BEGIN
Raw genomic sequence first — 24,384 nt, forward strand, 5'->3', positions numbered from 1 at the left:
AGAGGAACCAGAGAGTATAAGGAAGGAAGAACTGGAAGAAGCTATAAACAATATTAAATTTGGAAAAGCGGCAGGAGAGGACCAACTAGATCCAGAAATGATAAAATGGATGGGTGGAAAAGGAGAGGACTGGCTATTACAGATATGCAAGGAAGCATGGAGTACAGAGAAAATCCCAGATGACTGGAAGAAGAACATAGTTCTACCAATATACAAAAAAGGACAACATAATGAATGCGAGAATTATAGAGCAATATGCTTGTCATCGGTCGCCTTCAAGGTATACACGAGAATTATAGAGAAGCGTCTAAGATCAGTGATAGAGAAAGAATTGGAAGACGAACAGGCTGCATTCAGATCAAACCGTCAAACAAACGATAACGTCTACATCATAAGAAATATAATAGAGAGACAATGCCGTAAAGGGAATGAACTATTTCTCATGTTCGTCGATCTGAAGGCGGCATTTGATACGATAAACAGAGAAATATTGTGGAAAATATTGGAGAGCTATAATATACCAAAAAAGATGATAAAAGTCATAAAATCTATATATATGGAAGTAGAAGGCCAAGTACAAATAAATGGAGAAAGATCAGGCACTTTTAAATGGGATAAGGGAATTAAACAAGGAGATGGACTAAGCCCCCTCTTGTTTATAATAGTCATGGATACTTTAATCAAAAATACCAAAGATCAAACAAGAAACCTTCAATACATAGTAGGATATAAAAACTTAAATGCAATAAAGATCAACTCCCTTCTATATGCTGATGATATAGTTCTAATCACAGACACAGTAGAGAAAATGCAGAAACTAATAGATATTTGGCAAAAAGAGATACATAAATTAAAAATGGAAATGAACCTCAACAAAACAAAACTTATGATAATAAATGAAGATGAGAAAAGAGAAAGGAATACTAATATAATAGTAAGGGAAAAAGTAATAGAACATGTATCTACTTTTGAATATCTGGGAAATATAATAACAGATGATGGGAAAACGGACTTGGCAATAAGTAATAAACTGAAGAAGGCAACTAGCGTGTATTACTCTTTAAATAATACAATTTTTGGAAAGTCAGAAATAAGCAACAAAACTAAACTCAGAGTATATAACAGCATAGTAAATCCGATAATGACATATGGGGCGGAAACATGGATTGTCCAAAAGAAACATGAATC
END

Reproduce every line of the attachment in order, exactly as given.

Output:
Raw genomic sequence first — 24,384 nt, forward strand, 5'->3', positions numbered from 1 at the left:
AGAGGAACCAGAGAGTATAAGGAAGGAAGAACTGGAAGAAGCTATAAACAATATTAAATTTGGAAAAGCGGCAGGAGAGGACCAACTAGATCCAGAAATGATAAAATGGATGGGTGGAAAAGGAGAGGACTGGCTATTACAGATATGCAAGGAAGCATGGAGTACAGAGAAAATCCCAGATGACTGGAAGAAGAACATAGTTCTACCAATATACAAAAAAGGACAACATAATGAATGCGAGAATTATAGAGCAATATGCTTGTCATCGGTCGCCTTCAAGGTATACACGAGAATTATAGAGAAGCGTCTAAGATCAGTGATAGAGAAAGAATTGGAAGACGAACAGGCTGCATTCAGATCAAACCGTCAAACAAACGATAACGTCTACATCATAAGAAATATAATAGAGAGACAATGCCGTAAAGGGAATGAACTATTTCTCATGTTCGTCGATCTGAAGGCGGCATTTGATACGATAAACAGAGAAATATTGTGGAAAATATTGGAGAGCTATAATATACCAAAAAAGATGATAAAAGTCATAAAATCTATATATATGGAAGTAGAAGGCCAAGTACAAATAAATGGAGAAAGATCAGGCACTTTTAAATGGGATAAGGGAATTAAACAAGGAGATGGACTAAGCCCCCTCTTGTTTATAATAGTCATGGATACTTTAATCAAAAATACCAAAGATCAAACAAGAAACCTTCAATACATAGTAGGATATAAAAACTTAAATGCAATAAAGATCAACTCCCTTCTATATGCTGATGATATAGTTCTAATCACAGACACAGTAGAGAAAATGCAGAAACTAATAGATATTTGGCAAAAAGAGATACATAAATTAAAAATGGAAATGAACCTCAACAAAACAAAACTTATGATAATAAATGAAGATGAGAAAAGAGAAAGGAATACTAATATAATAGTAAGGGAAAAAGTAATAGAACATGTATCTACTTTTGAATATCTGGGAAATATAATAACAGATGATGGGAAAACGGACTTGGCAATAAGTAATAAACTGAAGAAGGCAACTAGCGTGTATTACTCTTTAAATAATACAATTTTTGGAAAGTCAGAAATAAGCAACAAAACTAAACTCAGAGTATATAACAGCATAGTAAATCCGATAATGACATATGGGGCGGAAACATGGATTGTCCAAAAGAAACATGAATC